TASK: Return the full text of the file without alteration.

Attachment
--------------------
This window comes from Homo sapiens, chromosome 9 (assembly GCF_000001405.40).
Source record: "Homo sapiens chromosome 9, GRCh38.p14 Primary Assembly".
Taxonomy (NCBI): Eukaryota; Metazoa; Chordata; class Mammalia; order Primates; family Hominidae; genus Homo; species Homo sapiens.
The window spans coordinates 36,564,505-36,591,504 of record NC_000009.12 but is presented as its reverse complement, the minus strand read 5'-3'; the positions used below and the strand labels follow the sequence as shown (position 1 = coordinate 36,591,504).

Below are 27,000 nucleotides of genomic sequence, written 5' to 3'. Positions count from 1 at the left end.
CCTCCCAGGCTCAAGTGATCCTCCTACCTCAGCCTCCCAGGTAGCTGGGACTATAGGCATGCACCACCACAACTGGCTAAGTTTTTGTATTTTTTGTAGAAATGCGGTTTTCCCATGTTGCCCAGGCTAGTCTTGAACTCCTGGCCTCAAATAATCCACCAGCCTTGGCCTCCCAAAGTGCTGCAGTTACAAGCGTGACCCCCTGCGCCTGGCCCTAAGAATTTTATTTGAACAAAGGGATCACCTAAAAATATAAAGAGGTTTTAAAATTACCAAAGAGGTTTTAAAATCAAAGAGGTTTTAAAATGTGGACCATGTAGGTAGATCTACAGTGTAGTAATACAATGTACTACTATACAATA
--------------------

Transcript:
This window comes from Homo sapiens, chromosome 9 (assembly GCF_000001405.40).
Source record: "Homo sapiens chromosome 9, GRCh38.p14 Primary Assembly".
Taxonomy (NCBI): Eukaryota; Metazoa; Chordata; class Mammalia; order Primates; family Hominidae; genus Homo; species Homo sapiens.
The window spans coordinates 36,564,505-36,591,504 of record NC_000009.12 but is presented as its reverse complement, the minus strand read 5'-3'; the positions used below and the strand labels follow the sequence as shown (position 1 = coordinate 36,591,504).

Below are 27,000 nucleotides of genomic sequence, written 5' to 3'. Positions count from 1 at the left end.
CCTCCCAGGCTCAAGTGATCCTCCTACCTCAGCCTCCCAGGTAGCTGGGACTATAGGCATGCACCACCACAACTGGCTAAGTTTTTGTATTTTTTGTAGAAATGCGGTTTTCCCATGTTGCCCAGGCTAGTCTTGAACTCCTGGCCTCAAATAATCCACCAGCCTTGGCCTCCCAAAGTGCTGCAGTTACAAGCGTGACCCCCTGCGCCTGGCCCTAAGAATTTTATTTGAACAAAGGGATCACCTAAAAATATAAAGAGGTTTTAAAATTACCAAAGAGGTTTTAAAATCAAAGAGGTTTTAAAATGTGGACCATGTAGGTAGATCTACAGTGTAGTAATACAATGTACTACTATACAATA